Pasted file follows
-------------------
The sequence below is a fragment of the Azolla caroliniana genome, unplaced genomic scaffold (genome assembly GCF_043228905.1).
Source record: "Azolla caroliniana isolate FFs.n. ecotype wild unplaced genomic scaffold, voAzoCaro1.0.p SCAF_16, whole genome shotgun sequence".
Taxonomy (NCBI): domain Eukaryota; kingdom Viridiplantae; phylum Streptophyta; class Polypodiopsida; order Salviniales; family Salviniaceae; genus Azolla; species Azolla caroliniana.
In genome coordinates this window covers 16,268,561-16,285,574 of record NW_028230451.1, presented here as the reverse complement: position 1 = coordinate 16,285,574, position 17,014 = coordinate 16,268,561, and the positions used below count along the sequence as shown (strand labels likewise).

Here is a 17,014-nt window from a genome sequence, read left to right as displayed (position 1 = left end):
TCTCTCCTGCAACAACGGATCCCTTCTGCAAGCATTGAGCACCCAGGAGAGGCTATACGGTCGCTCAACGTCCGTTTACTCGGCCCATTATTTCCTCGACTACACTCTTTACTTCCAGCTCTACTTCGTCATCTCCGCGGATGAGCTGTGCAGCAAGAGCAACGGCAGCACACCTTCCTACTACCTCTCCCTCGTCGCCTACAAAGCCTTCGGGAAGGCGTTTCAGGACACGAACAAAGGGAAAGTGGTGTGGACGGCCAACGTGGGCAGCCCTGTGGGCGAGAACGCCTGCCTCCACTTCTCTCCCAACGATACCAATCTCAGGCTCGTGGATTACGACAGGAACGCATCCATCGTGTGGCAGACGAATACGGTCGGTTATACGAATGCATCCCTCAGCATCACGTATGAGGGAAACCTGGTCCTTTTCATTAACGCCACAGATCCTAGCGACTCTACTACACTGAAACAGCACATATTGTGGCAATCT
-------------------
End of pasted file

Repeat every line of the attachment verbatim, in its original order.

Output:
The sequence below is a fragment of the Azolla caroliniana genome, unplaced genomic scaffold (genome assembly GCF_043228905.1).
Source record: "Azolla caroliniana isolate FFs.n. ecotype wild unplaced genomic scaffold, voAzoCaro1.0.p SCAF_16, whole genome shotgun sequence".
Taxonomy (NCBI): domain Eukaryota; kingdom Viridiplantae; phylum Streptophyta; class Polypodiopsida; order Salviniales; family Salviniaceae; genus Azolla; species Azolla caroliniana.
In genome coordinates this window covers 16,268,561-16,285,574 of record NW_028230451.1, presented here as the reverse complement: position 1 = coordinate 16,285,574, position 17,014 = coordinate 16,268,561, and the positions used below count along the sequence as shown (strand labels likewise).

Here is a 17,014-nt window from a genome sequence, read left to right as displayed (position 1 = left end):
TCTCTCCTGCAACAACGGATCCCTTCTGCAAGCATTGAGCACCCAGGAGAGGCTATACGGTCGCTCAACGTCCGTTTACTCGGCCCATTATTTCCTCGACTACACTCTTTACTTCCAGCTCTACTTCGTCATCTCCGCGGATGAGCTGTGCAGCAAGAGCAACGGCAGCACACCTTCCTACTACCTCTCCCTCGTCGCCTACAAAGCCTTCGGGAAGGCGTTTCAGGACACGAACAAAGGGAAAGTGGTGTGGACGGCCAACGTGGGCAGCCCTGTGGGCGAGAACGCCTGCCTCCACTTCTCTCCCAACGATACCAATCTCAGGCTCGTGGATTACGACAGGAACGCATCCATCGTGTGGCAGACGAATACGGTCGGTTATACGAATGCATCCCTCAGCATCACGTATGAGGGAAACCTGGTCCTTTTCATTAACGCCACAGATCCTAGCGACTCTACTACACTGAAACAGCACATATTGTGGCAATCT